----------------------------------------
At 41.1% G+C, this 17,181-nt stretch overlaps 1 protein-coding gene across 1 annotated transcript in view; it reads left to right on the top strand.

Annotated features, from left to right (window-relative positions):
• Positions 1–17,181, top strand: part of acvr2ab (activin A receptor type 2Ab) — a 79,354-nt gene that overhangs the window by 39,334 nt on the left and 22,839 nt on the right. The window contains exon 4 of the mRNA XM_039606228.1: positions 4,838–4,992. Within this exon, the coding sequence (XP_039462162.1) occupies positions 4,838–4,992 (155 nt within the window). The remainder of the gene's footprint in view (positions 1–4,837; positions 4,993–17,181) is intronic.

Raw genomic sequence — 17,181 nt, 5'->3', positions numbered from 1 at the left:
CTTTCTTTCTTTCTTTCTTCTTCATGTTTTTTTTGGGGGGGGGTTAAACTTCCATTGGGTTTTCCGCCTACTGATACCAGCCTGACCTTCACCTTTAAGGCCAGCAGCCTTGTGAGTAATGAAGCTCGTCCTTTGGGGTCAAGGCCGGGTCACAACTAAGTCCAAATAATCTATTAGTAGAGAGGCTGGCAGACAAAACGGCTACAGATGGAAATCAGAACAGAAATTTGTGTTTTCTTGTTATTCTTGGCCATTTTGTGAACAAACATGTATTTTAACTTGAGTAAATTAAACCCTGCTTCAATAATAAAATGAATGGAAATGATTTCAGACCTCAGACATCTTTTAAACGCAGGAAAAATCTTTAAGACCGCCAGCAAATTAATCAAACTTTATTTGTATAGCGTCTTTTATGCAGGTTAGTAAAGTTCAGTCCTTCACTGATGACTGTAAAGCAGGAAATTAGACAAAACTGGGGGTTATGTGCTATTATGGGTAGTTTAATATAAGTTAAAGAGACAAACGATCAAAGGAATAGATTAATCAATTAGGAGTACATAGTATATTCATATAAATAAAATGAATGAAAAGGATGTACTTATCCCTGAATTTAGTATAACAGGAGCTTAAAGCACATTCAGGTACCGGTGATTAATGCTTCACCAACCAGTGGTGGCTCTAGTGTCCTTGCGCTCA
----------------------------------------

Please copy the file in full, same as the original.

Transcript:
At 41.1% G+C, this 17,181-nt stretch overlaps 1 protein-coding gene across 1 annotated transcript in view; it reads left to right on the top strand.

Annotated features, from left to right (window-relative positions):
• Positions 1–17,181, top strand: part of acvr2ab (activin A receptor type 2Ab) — a 79,354-nt gene that overhangs the window by 39,334 nt on the left and 22,839 nt on the right. The window contains exon 4 of the mRNA XM_039606228.1: positions 4,838–4,992. Within this exon, the coding sequence (XP_039462162.1) occupies positions 4,838–4,992 (155 nt within the window). The remainder of the gene's footprint in view (positions 1–4,837; positions 4,993–17,181) is intronic.

Raw genomic sequence — 17,181 nt, 5'->3', positions numbered from 1 at the left:
CTTTCTTTCTTTCTTTCTTCTTCATGTTTTTTTTGGGGGGGGGTTAAACTTCCATTGGGTTTTCCGCCTACTGATACCAGCCTGACCTTCACCTTTAAGGCCAGCAGCCTTGTGAGTAATGAAGCTCGTCCTTTGGGGTCAAGGCCGGGTCACAACTAAGTCCAAATAATCTATTAGTAGAGAGGCTGGCAGACAAAACGGCTACAGATGGAAATCAGAACAGAAATTTGTGTTTTCTTGTTATTCTTGGCCATTTTGTGAACAAACATGTATTTTAACTTGAGTAAATTAAACCCTGCTTCAATAATAAAATGAATGGAAATGATTTCAGACCTCAGACATCTTTTAAACGCAGGAAAAATCTTTAAGACCGCCAGCAAATTAATCAAACTTTATTTGTATAGCGTCTTTTATGCAGGTTAGTAAAGTTCAGTCCTTCACTGATGACTGTAAAGCAGGAAATTAGACAAAACTGGGGGTTATGTGCTATTATGGGTAGTTTAATATAAGTTAAAGAGACAAACGATCAAAGGAATAGATTAATCAATTAGGAGTACATAGTATATTCATATAAATAAAATGAATGAAAAGGATGTACTTATCCCTGAATTTAGTATAACAGGAGCTTAAAGCACATTCAGGTACCGGTGATTAATGCTTCACCAACCAGTGGTGGCTCTAGTGTCCTTGCGCTCA